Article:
Quick plays: AMPHETAMIN, GADI CAPLAN, PREACHER

AMPHETAMIN - A Flood Of Strange Sensations

AMPHETAMIN – A Flood Of Strange Sensations

There is so much good progressive rock coming out of France at the moment with bands such as Delain, Lazuli, Black Noodle Project and The Last Embrace well worth checking out.

Also well worth checking out is this little gem from Amphetamin – once a full band but now a one man project from main man Sebastian. Sebastian Who – we’re not told.

It matters who Sebastian is only insofar as this is a rather fine piece of work that deserves a wide audience and that audience needs to keep tabs on what Sebastian is going to do in future.

Described as a progressive rock band with a post-rock touch (genres – don’t you just love ‘em?) – I would actually inject the word ‘Goth’ into this description as most of ‘A Flood Of Strange Sensations’ sounds like a glorious amalgam of The Sisters Of Mercy, The Mission and ‘Hymn’ era Ultravox – all condensed through the prism of prog.

Having the added bonus of accentless vocals, the eleven tracks on offer here represent a quite staggering solo effort with Sebastian excelling on everything he touches – the instrumentation, the musicianship (especially the guitar work) the song structures, the mastering and the production.

Back in the day, when so many great rock records were coming out, my mate Terry and I had this phrase we used all the time ‘Terry, you’ve just got to listen to this’.

Well, forty-odd years on – ‘Terry, you’ve just got to listen to this’…

 **** Review by Alan Jones

GADI CAPLAN - Morning Sun

 GADI CAPLAN – Morning Sun

If you’re a fan of well played acoustic guitar but are looking for something a little more left-field, something a bit different, then Gadi Caplan could be your man.

Not that ‘Morning Sun’ is exclusively acoustic, far from it, nor is it exculsively guitar music as there’s plenty of other instrumentation here too – keyboards, trombone, violin, trumpet and even Bansuri flute work their way into proceedings – but essentially it’s a vehicle for Caplan’s guitar prowess.

Caplan is an Israeli-born, Brooklyn based composer, who, along with vocalist Danny Abowd has put together a really interesting album that visits world music, jazz fusion, folk and classical music all wrapped up in a distinctly 70’s progressive vibe.

Thus, on a track such as ‘Vivadi Swara’ you have a Steve Howe-like guitar intro seguéing into a piece of CSN&Y strumming and harmonies to stunning effect.

There is much to like here regardless of whether the guitar is your weapon of choice, although it should be pointed out that the final four tracks that form a sequence (‘Lily’s Day, Parts 1-4’) rather let down the rest of the album with experimental over-repetitive riffs, vocoder nonsense and a horribly discordant sax solo.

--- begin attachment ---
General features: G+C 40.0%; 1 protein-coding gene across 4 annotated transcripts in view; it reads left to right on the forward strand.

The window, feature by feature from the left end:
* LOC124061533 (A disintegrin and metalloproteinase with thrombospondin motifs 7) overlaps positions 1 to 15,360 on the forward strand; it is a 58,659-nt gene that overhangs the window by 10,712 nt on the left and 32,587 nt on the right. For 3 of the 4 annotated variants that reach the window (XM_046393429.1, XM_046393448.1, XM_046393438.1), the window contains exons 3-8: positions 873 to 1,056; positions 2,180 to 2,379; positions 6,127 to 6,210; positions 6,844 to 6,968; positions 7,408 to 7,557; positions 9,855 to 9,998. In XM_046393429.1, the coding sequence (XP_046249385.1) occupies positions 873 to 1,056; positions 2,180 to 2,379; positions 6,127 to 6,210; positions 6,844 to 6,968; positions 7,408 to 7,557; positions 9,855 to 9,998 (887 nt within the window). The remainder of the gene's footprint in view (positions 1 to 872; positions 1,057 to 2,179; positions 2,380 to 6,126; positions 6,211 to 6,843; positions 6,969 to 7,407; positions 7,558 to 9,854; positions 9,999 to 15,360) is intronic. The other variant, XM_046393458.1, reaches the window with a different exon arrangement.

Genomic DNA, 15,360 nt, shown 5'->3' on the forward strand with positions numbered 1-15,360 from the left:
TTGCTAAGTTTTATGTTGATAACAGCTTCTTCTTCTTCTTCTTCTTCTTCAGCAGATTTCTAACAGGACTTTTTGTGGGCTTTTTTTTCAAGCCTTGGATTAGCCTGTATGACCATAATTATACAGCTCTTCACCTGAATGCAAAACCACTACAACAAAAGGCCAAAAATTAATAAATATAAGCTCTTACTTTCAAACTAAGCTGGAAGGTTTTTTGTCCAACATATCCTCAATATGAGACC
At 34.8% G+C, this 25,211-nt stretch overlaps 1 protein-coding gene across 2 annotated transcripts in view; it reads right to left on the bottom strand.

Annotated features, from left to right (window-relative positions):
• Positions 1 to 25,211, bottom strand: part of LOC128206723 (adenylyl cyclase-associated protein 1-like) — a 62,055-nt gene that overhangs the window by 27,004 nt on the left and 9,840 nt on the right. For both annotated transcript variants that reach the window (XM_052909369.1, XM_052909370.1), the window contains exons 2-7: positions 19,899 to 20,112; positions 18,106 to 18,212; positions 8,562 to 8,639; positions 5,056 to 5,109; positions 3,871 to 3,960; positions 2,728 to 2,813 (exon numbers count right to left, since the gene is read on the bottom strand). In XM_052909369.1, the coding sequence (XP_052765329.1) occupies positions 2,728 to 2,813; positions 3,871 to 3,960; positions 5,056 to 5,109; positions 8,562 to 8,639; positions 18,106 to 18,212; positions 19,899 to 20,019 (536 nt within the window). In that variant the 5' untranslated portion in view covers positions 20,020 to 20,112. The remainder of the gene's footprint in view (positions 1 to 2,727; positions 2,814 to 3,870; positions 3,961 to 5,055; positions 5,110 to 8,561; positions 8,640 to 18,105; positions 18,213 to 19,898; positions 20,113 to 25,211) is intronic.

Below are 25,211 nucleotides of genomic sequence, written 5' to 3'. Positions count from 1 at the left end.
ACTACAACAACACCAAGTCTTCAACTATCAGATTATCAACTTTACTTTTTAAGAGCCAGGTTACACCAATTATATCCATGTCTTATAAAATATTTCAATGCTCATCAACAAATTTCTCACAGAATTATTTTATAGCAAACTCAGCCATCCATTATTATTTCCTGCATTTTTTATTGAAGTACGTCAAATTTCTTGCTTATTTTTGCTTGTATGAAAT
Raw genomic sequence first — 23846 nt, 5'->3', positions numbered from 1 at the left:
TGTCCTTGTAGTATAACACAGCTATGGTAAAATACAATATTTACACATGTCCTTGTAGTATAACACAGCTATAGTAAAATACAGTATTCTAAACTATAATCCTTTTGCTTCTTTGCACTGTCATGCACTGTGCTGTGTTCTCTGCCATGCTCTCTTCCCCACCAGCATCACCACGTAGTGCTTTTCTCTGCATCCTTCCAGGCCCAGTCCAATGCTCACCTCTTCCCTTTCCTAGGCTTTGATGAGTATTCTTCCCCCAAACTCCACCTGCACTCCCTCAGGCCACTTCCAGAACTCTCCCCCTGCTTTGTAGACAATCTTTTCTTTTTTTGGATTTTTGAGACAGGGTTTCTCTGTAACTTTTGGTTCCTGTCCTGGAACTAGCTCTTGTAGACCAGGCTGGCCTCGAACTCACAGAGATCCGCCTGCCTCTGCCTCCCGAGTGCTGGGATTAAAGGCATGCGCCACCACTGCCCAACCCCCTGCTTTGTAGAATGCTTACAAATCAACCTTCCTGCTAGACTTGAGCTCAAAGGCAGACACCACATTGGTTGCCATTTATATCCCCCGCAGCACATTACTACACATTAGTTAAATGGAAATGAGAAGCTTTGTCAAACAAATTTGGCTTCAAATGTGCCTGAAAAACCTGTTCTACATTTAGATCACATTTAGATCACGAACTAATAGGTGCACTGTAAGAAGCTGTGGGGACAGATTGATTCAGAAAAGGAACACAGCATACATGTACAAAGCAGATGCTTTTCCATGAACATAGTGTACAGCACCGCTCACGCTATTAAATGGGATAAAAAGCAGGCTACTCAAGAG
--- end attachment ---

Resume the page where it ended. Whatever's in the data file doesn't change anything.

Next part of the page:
However, the first seven tracks are so good it would be unfair to judge the album as a whole too harshly – and indeed, there may well be some King Crimson fans out there who would judge the final sequence as the best thing on here.

Horses for courses I suppose.

 ***1/2  Review by Alan Jones

PREACHER - Aftermath

 PREACHER – Aftermath

Preacher are an 8-piece progressive rock band from Scotland who are building up quite a following in their native land thanks to a busy touring schedule and a number of festival appearances.

And it’s easy to see why as their brand of ‘Floyd/Yes/Marillion prog pushes all the right buttons, albeit with a few caveats.

‘Aftermath’ is the band’s second album following 2014’s ‘Signals’ and for the most part is a pretty good effort that, okay, wears its influences on its sleeve (especially the soaring Gilmouresque tones of main man Martin Murphy), but is also unafraid to push the experimental envelope as and when required.

It falls down a little in two respects – the songwriting and the vocals.

Songwriting is a craft that has to be learned as you go along and, to be fair to the band given that this is only their second album, all I would say is that a few of the tracks here are a little too hackneyed at times with rather ‘safe’ lyrics and the occasional clichéed riff.

As regards the vocals, Martin Murphy has an extraordinary Bowie-like intonation (so much so that my wife shouted upstairs “when did you suddenly like David Bowie?”) – the problem here being that Bowie was never prog and it just sounds, to these ears anyway, a little odd.

Having said all that, the musicianship and production throughout are absolutely top notch, which, in most cases, overrides the shortcomings of the songs themselves to produce a generally satisfying listen.

A few rough edges but with definite potential and certainly a band to keep on your radar.

***  Review by Alan Jones

Alan sequences “The Eclectic Mix” on Get Ready to ROCK! Radio, second Sunday of the month at 18:00. Expect some prog.


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Each week David Randall presents ‘New to GRTR!’ on Get Ready to ROCK! Radio, with the emphasis on independent artists and labels. During December he replays favourite tracks including power plays featured during the year. This show covers the period January-March and was first broadcast on 1 December 2019.

Power Plays w/c 25 November (Mon-Fri)

Throughout December we are featuring Best of 2019 selections from the GRTR! Reviewers.

Featured Albums w/c 25 November (Mon-Fri)

09:00-12:00 Melodic Rock Featured Albums of 2019
12:00-13:00 Melodic Hard Rock Featured Albums of 2019
14:00-16:00 Singer Songwriter Featured Albums of 2019

Albums That Time Forgot (Mon-Fri)

A selection of albums featured in 2019



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